JEE Mains results are out. Candidates who fared well are ecstatic and the ones who couldn’t shall start their prep again soon. It is one of the most competitive exams. A million students participate and only 2 lakh of those qualify for JEE Advance and only 10k students students get into the prestigious IIT’s. The competition is fierce and the stress levels are extremely high. And it is this stress that leads students to take drastic steps toward suicide.
According to National Crime Records Bureau, more than 1.7 lakh students lost their lives to suicide from 1995 to 2019. Blue Pencil News talked to a renowned psychotherapist, Shrishti Narula to understand what leads students to take such a drastic steps.
- Suicide has been been termed as a public health issue. Could you please shed some light on what is a public health issue?
- An issue or concern becomes a public health issue whenever it starts to concern the entire population of a country/state and is not only limited to particular groups or sections of the society. This means that each and every one of us is likely to be affected by the issue of suicide. It is part of our lived experiences and not some far removed tale.
Suicide has become a public health issue now as it’s affecting all of us – all sections of the society, all age groups, and all social classes.
- What are the reasons behind high student suicides here in India?
- 2. It’s a multi-faceted problem. We cannot blame only individuals (in this case students) that they are not strong enough or do not have enough coping resources. We need to look at the concern from a psychosocial lens which means that the problem is an interplay of social and psychological factors.
Firstly we need to understand what causes stress for students. These include:
– Academic pressure from not only parents but the societal ideas in general. The fact that students are exposed the idea that academic success is the only way to move forward in life and if they don’t succeed in this one area, then their life is ruined and they are a failure. This creates a lot of stress and pressure for students. The main concern here is that in this case the student’s worth as a person gets equated to their academic achievements.
– Another dimension of the above point is that students may not be able to perform well academically due to many reasons. These include undiagnosed mental health concerns, , family conflict/divorce, non acceptance and support from family for queer individuals, bullying, abuse etc.
– Also students are in the developmental stage of adolescence, which means that they are still in the process of figuring out how to navigate their thoughts, emotions and identity. This also contributes to stress as it is a transitional period.
But these reasons alone do not lead to suicide, they are just causes for stress. The main reason here is that students do not have access to resources that help them overcome these concerns. There are no systemic sources of support for students to navigate these concerns.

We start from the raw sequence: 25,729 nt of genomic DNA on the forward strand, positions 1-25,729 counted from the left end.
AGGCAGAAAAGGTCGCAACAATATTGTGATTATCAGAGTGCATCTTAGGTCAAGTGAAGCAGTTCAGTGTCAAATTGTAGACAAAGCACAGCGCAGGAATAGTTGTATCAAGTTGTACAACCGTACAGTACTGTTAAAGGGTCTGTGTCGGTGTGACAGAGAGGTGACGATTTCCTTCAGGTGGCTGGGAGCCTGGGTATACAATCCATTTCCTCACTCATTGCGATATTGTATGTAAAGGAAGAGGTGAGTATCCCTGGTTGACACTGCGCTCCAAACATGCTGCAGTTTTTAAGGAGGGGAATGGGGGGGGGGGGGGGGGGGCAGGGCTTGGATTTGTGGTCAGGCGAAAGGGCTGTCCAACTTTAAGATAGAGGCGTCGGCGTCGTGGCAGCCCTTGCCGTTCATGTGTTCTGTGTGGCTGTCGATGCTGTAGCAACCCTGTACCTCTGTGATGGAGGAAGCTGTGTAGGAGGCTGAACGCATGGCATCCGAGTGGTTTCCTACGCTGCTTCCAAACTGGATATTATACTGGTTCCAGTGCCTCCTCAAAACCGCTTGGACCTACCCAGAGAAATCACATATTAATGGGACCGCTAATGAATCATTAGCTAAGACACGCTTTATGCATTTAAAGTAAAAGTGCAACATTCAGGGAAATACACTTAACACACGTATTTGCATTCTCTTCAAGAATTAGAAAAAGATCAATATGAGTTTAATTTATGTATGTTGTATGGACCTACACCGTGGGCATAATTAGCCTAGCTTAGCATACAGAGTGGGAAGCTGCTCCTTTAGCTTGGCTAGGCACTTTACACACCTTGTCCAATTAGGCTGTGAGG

For a public health issue, the responsibility to resolve these falls on the individual, which is unfair and only a privileged few may have the ability to access these resources.
I want to highlight that it is not mental health concerns or any other stress that leads to suicide, it is lack of legal, social and policy level support that leaves students feeling helpless and stuck that leads to suicide.
- In your experience what goes wrong that students have to take such a drastic measure?
- It is the lack of any solution or direction for moving forward that leads to suicide among students. The concerns seem unsolvable and so insurmountable to students that they take the step of ending their lives.
As mentioned before, this is mainly due to lack of systemic support for students which aids in their mental wellness. This not only includes access to therapy, but societal change wherein academic success is not the only way one can be successful, government policies that support students’welfare, societal and policy level change that makes accomodations for students with unique/non-normative needs (which also needs awareness first).
- What measures can be taken to prevent these disasters?
- I will answer this question in terms of what can be done at different levels.
- Individually, students can be supported to develop ways to support their mental wellness – self care strategies, stress management etc.
- At a family level, families can be sensitised to understanding the unique needs of children, accept and support children in gaining resources to fulfill these needs and create a safe supportive environment. The family members (especially parents/primary caregivers) need to also need access to resources to take care of their own mental health and wellness, be financially secure and emotionally available for their children.
- At a school and community level: In school all staff that interacts with students needs to be sensitised about the unique needs of children and make accommodations for the same. The school as well as the community needs to take take steps to make a safe, and comfortable environment for children. (Here, safety is not only physical but also psychological and emotional – where students can feel free to express their needs, opinions and emotions).
- 4. At a policy level – Policies that focus on mental health of students are essential. Also, all policies that impact families, school and communities also indirectly impact students mental health as they aid in creating safe and secure environments for students.
- 5. Finally as a larger society, we need to change ideas related to success as well as worth of an individual, and bridge the gap that exists between different social groups on the basis of class, caste, religion etc. We also need to speak more openly about mental health, remove the stigma around it and understand mental health from a psychosocial lens and not an individual lens.